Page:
- Research shows Teachers spend four to six weeks re-teaching materials to students because of the “summer slide”—the learning losses which can occur when school is not in session. (Alexander et. al, 2007)
- Summer is the perfect time for a child to discover the power of choice. According to the Kids & Family Reading Report, 5th edition, 91% of kids (ages 6-17) say that their favorite books are the ones they pick out themselves.
- How does it work?
- Starting May 4, 2015 – September 4, 2015, kids can log their reading minutes (online and via mobile) as they read to break last year’s world record of 304,749,861 minutes.
- Parents can sign-up their kids at www.scholastic.com/summer. It’s FREE!
- Kids can also enter monthly sweepstakes to win fabulous prizes, and earn digital rewards when they complete weekly reading challenges.
- What’s new this year for kids?
- Kids can unlock 12 original short stories (exclusively for this year’s challenge) from favorite children’s authors and access never-before-seen videos from the authors! Each of the authors has written a unique short story using the same opening sentence, which is, “I glanced over my shoulder to make sure that no one had followed me into the shadowy library, then took a deep breath and opened the glowing book…”
- Each story has a “read along” audio component, inviting kids of all ages and reading levels to enjoy these highly engaging stories.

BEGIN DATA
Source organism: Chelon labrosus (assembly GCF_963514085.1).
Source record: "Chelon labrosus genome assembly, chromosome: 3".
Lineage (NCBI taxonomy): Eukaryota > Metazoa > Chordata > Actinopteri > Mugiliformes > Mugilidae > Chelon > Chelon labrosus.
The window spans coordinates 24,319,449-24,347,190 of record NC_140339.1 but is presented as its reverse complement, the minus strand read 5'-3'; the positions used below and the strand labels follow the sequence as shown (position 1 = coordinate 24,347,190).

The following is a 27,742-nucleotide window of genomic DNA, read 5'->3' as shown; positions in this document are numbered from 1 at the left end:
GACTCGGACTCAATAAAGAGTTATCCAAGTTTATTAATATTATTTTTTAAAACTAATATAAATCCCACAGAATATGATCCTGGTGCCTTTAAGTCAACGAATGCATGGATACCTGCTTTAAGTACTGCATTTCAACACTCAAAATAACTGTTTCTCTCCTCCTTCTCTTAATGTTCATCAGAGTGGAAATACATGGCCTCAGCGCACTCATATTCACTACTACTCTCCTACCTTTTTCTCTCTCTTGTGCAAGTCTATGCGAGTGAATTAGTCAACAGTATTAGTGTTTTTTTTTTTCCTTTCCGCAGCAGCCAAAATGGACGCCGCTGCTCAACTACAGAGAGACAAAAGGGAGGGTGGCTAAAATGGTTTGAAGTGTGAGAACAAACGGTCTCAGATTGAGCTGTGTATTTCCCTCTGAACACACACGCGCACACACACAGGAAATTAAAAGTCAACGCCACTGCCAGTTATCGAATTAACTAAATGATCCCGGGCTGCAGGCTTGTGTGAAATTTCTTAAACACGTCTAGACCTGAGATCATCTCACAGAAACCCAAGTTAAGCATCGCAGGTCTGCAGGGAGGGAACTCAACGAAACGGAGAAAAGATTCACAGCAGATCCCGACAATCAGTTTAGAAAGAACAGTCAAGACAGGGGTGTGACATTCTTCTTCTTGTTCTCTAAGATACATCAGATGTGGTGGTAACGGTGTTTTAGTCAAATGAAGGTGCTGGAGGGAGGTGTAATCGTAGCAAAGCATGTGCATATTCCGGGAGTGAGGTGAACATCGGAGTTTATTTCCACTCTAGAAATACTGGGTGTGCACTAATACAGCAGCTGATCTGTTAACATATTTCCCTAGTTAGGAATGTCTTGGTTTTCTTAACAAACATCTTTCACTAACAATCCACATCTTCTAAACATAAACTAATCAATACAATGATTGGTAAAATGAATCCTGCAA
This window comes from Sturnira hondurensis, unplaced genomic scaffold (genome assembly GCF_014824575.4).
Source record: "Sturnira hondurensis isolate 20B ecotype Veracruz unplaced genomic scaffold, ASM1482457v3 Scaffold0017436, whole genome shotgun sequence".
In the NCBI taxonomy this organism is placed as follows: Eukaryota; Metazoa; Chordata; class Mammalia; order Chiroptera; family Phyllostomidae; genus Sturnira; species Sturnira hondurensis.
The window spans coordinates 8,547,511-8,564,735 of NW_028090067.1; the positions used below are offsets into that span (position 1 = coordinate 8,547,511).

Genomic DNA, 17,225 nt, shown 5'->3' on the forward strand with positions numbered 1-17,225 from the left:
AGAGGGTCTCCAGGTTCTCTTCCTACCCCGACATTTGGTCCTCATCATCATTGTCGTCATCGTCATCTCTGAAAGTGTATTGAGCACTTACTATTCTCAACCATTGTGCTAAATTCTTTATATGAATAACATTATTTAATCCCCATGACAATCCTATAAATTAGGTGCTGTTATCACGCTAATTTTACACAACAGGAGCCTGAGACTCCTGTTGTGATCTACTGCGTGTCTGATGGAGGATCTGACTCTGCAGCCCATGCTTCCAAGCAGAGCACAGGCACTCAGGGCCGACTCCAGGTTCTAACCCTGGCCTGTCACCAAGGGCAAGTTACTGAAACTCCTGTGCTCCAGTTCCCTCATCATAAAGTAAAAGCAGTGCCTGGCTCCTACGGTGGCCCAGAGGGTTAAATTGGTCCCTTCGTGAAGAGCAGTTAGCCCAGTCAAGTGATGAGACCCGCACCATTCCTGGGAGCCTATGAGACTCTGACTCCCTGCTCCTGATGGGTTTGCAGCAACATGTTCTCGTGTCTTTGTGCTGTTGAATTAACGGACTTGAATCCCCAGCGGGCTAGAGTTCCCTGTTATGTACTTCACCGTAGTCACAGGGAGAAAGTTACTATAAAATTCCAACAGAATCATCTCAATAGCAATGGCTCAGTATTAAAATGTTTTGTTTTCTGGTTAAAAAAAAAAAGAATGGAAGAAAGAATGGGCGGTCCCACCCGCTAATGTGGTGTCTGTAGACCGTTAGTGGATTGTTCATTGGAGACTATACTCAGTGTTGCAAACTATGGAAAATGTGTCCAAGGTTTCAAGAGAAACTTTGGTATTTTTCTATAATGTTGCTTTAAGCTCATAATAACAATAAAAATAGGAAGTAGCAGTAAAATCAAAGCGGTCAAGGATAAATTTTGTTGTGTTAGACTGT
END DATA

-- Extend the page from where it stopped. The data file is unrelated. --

- The authors include Blue Balliett, Patrik Henry Bass, Varian Johnson, Gordon Korman, Michael Northtrop, Maggie Stiefvater and Jackson Pierce, Roland Smith, R.L. Stine, Tui T. Sutherland, Lauren Tarshis, Wendy Wan-Long Shang and Jude Watson.
- They can play the new “innovation machine” game, an interactive creative writing game, and enter its contest to win prizes.
- Kids can log minutes on-the-go to earn digital rewards and badges as they hit reading milestones.
- What’s new this year for parents?
- The parents site features new, daily tips for parents called “The Daily Digest.”
- Parents can enter weekly sweepstakes to win a “Power Up & Read Kit” and watch videos about summer reading activities to keep you “innovative” all summer long. The prize pack includes: Scholastic tote bag, water bottle, a copy of Reading Unbound by Jeffrey Wilhelm and Michael Smith, $10 gift certificate to Scholastic Store Online, Energizer® brand batteries, Scholastic books, and more.
- Parents can download free resources, including printables and booklists for kids of all ages.
How Will You Help Break the Summer Reading Record
Are you on board? Can you commit to reading a few books a week? I think you can! Join with me and Scholastic Books to break the Summer reading record. Let me know in the comments below if you are up for the challenge!
Sign up for the Scholastic Summer Reading Challenge
Resources from Scholastic Parents:
Find more Scholastic Resources to keep your kids reading all summer long!
Learn more about the Energizer® Instant Win Game
Follow @Scholastic on Twitter
Like the Energizer® Bunny on Facebook